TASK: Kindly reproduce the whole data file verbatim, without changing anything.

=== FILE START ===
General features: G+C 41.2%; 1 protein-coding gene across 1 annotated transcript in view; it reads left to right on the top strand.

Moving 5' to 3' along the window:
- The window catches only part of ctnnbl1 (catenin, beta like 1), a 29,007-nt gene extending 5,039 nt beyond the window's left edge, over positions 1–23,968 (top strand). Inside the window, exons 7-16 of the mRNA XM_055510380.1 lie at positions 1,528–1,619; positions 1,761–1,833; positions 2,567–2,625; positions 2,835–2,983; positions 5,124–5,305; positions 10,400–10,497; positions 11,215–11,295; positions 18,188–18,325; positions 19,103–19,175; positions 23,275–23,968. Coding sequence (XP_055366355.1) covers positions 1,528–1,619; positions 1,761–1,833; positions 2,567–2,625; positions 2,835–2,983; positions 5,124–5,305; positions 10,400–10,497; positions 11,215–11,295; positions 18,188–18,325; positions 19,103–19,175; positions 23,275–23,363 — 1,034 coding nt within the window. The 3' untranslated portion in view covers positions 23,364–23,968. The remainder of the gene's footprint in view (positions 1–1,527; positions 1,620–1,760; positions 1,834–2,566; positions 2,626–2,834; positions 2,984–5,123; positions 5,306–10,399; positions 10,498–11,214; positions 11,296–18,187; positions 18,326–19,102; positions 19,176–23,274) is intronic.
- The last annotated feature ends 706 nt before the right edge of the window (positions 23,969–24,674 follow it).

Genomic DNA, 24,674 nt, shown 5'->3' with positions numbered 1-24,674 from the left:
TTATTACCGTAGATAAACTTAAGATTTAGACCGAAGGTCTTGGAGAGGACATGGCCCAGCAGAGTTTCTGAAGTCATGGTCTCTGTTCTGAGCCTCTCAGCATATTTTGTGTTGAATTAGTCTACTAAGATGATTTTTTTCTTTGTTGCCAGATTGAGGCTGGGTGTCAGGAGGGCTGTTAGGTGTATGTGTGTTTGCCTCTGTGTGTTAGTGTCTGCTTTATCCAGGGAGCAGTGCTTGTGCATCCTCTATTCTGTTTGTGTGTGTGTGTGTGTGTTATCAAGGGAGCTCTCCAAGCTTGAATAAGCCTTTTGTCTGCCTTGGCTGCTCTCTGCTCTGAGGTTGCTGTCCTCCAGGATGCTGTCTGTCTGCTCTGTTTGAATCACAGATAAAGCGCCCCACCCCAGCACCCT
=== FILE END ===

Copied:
General features: G+C 41.2%; 1 protein-coding gene across 1 annotated transcript in view; it reads left to right on the top strand.

Moving 5' to 3' along the window:
- The window catches only part of ctnnbl1 (catenin, beta like 1), a 29,007-nt gene extending 5,039 nt beyond the window's left edge, over positions 1–23,968 (top strand). Inside the window, exons 7-16 of the mRNA XM_055510380.1 lie at positions 1,528–1,619; positions 1,761–1,833; positions 2,567–2,625; positions 2,835–2,983; positions 5,124–5,305; positions 10,400–10,497; positions 11,215–11,295; positions 18,188–18,325; positions 19,103–19,175; positions 23,275–23,968. Coding sequence (XP_055366355.1) covers positions 1,528–1,619; positions 1,761–1,833; positions 2,567–2,625; positions 2,835–2,983; positions 5,124–5,305; positions 10,400–10,497; positions 11,215–11,295; positions 18,188–18,325; positions 19,103–19,175; positions 23,275–23,363 — 1,034 coding nt within the window. The 3' untranslated portion in view covers positions 23,364–23,968. The remainder of the gene's footprint in view (positions 1–1,527; positions 1,620–1,760; positions 1,834–2,566; positions 2,626–2,834; positions 2,984–5,123; positions 5,306–10,399; positions 10,498–11,214; positions 11,296–18,187; positions 18,326–19,102; positions 19,176–23,274) is intronic.
- The last annotated feature ends 706 nt before the right edge of the window (positions 23,969–24,674 follow it).

Genomic DNA, 24,674 nt, shown 5'->3' with positions numbered 1-24,674 from the left:
TTATTACCGTAGATAAACTTAAGATTTAGACCGAAGGTCTTGGAGAGGACATGGCCCAGCAGAGTTTCTGAAGTCATGGTCTCTGTTCTGAGCCTCTCAGCATATTTTGTGTTGAATTAGTCTACTAAGATGATTTTTTTCTTTGTTGCCAGATTGAGGCTGGGTGTCAGGAGGGCTGTTAGGTGTATGTGTGTTTGCCTCTGTGTGTTAGTGTCTGCTTTATCCAGGGAGCAGTGCTTGTGCATCCTCTATTCTGTTTGTGTGTGTGTGTGTGTGTTATCAAGGGAGCTCTCCAAGCTTGAATAAGCCTTTTGTCTGCCTTGGCTGCTCTCTGCTCTGAGGTTGCTGTCCTCCAGGATGCTGTCTGTCTGCTCTGTTTGAATCACAGATAAAGCGCCCCACCCCAGCACCCT